The lyrics of the closing theme of the She-Ra cartoon include the line "We have the power, so can you". (Listen to it on YouTube.)

I'll grant them their poetic license, but it doesn't sound right to me and I can't quite put my finger on why.

Would you say it's ungrammatical? Why?

  • 2
    Related (dupe?): Please explain “I Am America (And So Can You!)”
    – Marthaª
    Jul 25, 2011 at 21:43
  • Thanks. Definitely related. I'd argue this question is interesting in its own right because "to have" seems much less clear-cut than "to be".
    – Henrik N
    Jul 26, 2011 at 6:04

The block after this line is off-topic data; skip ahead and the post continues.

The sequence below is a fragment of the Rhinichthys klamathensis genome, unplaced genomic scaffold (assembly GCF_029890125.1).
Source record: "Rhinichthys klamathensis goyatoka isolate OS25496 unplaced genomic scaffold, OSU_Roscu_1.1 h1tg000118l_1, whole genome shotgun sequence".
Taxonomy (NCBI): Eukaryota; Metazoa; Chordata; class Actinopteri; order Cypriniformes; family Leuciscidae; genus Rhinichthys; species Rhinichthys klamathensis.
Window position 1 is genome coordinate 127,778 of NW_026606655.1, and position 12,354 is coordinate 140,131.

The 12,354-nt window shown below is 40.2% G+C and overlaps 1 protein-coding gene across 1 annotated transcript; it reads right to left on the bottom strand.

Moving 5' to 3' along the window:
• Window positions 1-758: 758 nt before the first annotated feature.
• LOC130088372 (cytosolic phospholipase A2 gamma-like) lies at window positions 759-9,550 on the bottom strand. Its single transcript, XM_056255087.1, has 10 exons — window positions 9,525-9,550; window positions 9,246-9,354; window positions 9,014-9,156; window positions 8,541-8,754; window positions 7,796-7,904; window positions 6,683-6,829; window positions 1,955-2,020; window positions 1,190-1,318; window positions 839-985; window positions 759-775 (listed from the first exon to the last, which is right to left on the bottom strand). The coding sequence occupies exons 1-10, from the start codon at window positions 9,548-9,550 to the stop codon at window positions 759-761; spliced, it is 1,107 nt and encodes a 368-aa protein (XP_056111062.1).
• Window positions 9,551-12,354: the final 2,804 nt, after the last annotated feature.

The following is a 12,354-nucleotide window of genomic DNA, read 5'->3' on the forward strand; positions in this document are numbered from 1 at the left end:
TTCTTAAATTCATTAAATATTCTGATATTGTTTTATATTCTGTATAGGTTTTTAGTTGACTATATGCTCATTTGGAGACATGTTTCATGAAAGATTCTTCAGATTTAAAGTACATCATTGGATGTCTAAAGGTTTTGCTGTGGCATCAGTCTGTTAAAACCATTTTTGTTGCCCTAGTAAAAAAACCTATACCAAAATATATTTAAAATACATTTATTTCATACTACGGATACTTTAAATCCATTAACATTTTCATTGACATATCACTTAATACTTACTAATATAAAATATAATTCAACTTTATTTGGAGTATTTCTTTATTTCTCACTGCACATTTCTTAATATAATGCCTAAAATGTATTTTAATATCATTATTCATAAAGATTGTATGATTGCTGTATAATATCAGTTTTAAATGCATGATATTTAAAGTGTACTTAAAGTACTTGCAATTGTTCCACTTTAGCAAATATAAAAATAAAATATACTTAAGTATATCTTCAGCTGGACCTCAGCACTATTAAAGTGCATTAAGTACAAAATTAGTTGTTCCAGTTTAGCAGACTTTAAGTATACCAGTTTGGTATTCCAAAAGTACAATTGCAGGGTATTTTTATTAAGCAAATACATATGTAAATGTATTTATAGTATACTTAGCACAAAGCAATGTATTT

• Not that this is supposed to be funny precisely because it is ungrammatical.
    – Robusto
    Aug 4, 2011 at 11:58

2 Answers 2


The example you quoted has weak parallelism.

It also reminded me of Stephen Colbert's book, I am America (and so can you!).


prashnrao's answer led me to a comment by eds in Please explain "I Am America (And So Can You!)":

The part where it becomes confusing, and funny, is that the verb is not an action verb, but "am." So "...so can you" means "You can be America too" in this case.

That may be it – I suppose "having the power" is not quite an action that you can perform. Just substituting a more actiony verb like "we use the power, so can you" sounds much better to my ears.

It would be satisfying if there was some means of determining just what verbs are acceptable, other than trying them in a sentence, but I can't think of any, and I suppose there might not be any.

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